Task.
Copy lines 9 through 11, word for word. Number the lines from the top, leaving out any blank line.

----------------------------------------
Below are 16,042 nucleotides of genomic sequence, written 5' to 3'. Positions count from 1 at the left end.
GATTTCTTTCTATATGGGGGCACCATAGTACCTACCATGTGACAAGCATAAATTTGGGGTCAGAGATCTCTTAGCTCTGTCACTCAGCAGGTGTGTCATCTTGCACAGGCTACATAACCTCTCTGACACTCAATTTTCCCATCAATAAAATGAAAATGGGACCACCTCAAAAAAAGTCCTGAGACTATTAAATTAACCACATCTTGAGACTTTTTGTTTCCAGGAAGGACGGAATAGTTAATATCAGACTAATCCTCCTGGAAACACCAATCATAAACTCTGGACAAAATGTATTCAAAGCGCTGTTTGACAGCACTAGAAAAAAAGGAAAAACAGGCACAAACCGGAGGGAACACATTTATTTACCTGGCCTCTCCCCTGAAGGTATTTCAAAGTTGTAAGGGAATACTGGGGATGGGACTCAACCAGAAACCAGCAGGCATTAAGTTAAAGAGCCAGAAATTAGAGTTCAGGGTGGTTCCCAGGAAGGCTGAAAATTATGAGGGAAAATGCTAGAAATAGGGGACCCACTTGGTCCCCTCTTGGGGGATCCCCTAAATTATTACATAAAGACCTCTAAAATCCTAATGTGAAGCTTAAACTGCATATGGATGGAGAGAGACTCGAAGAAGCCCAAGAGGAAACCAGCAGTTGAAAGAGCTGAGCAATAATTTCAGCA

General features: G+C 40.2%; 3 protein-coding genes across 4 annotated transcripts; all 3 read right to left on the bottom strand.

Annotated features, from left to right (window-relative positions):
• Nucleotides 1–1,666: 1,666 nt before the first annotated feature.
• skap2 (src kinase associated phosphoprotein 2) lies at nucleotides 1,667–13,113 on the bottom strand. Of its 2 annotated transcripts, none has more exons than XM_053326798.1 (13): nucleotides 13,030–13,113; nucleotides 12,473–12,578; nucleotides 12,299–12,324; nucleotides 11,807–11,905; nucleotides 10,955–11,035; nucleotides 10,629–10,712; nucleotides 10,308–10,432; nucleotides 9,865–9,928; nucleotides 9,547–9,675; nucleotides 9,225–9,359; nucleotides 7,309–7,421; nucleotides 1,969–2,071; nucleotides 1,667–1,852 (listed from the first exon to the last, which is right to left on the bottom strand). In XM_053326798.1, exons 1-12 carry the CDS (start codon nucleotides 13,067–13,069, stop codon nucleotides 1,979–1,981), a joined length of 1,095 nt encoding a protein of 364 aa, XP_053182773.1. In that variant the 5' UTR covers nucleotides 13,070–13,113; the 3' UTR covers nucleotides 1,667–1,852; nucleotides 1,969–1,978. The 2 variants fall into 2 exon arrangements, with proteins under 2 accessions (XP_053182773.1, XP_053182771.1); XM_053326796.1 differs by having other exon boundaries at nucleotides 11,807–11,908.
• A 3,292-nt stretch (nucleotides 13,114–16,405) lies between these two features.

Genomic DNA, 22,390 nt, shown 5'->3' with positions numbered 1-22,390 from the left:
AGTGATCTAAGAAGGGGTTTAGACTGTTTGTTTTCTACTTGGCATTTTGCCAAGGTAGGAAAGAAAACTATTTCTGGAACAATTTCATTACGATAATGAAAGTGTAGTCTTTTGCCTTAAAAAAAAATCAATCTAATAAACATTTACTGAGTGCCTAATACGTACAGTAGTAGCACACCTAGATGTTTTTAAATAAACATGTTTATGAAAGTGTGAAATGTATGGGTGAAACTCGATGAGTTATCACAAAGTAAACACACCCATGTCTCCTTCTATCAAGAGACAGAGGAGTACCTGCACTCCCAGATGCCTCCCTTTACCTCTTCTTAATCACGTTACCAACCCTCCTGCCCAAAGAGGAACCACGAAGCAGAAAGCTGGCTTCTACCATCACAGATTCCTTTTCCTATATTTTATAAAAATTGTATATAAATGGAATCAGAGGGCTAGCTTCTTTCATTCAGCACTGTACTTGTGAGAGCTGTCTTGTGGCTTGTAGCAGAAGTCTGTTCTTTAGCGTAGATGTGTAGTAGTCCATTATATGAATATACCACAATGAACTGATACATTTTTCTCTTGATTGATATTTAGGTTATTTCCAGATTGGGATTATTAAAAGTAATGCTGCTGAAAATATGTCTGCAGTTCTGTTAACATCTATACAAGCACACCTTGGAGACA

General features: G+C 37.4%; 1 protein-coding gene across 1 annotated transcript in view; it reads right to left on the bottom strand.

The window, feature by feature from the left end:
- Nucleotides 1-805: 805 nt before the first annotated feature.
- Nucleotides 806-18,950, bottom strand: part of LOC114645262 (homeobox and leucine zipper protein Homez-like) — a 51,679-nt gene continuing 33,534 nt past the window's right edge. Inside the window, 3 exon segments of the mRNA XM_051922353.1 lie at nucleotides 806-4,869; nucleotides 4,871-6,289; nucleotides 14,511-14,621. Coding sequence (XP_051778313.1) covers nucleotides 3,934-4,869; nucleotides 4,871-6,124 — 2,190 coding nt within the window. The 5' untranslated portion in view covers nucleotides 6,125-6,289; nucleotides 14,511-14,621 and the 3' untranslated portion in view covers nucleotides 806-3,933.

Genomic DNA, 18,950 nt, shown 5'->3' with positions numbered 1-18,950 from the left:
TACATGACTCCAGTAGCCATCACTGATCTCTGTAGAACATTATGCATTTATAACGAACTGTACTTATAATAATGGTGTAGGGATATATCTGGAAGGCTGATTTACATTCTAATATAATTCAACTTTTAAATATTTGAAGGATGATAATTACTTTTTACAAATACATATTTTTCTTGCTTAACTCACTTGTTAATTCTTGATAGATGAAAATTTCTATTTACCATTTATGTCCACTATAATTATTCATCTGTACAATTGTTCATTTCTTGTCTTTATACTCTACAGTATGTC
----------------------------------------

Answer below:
AGTGATCTAAGAAGGGGTTTAGACTGTTTGTTTTCTACTTGGCATTTTGCCAAGGTAGGAAAGAAAACTATTTCTGGAACAATTTCATTACGATAATGAAAGTGTAGTCTTTTGCCTTAAAAAAAAATCAATCTAATAAACATTTACTGAGTGCCTAATACGTACAGTAGTAGCACACCTAGATGTTTTTAAATAAACATGTTTATGAAAGTGTGAAATGTATGGGTGAAACTCGATGAGTTATCACAAAGTAAACACACCCATGTCTCCTTCTATCAAGAGACAGAGGAGTACCTGCACTCCCAGATGCCTCCCTTTACCTCTTCTTAATCACGTTACCAACCCTCCTGCCCAAAGAGGAACCACGAAGCAGAAAGCTGGCTTCTACCATCACAGATTCCTTTTCCTATATTTTATAAAAATTGTATATAAATGGAATCAGAGGGCTAGCTTCTTTCATTCAGCACTGTACTTGTGAGAGCTGTCTTGTGGCTTGTAGCAGAAGTCTGTTCTTTAGCGTAGATGTGTAGTAGTCCATTATATGAATATACCACAATGAACTGATACATTTTTCTCTTGATTGATATTTAGGTTATTTCCAGATTGGGATTATTAAAAGTAATGCTGCTGAAAATATGTCTGCAGTTCTGTTAACATCTATACAAGCACACCTTGGAGACA

General features: G+C 37.4%; 1 protein-coding gene across 1 annotated transcript in view; it reads right to left on the bottom strand.

The window, feature by feature from the left end: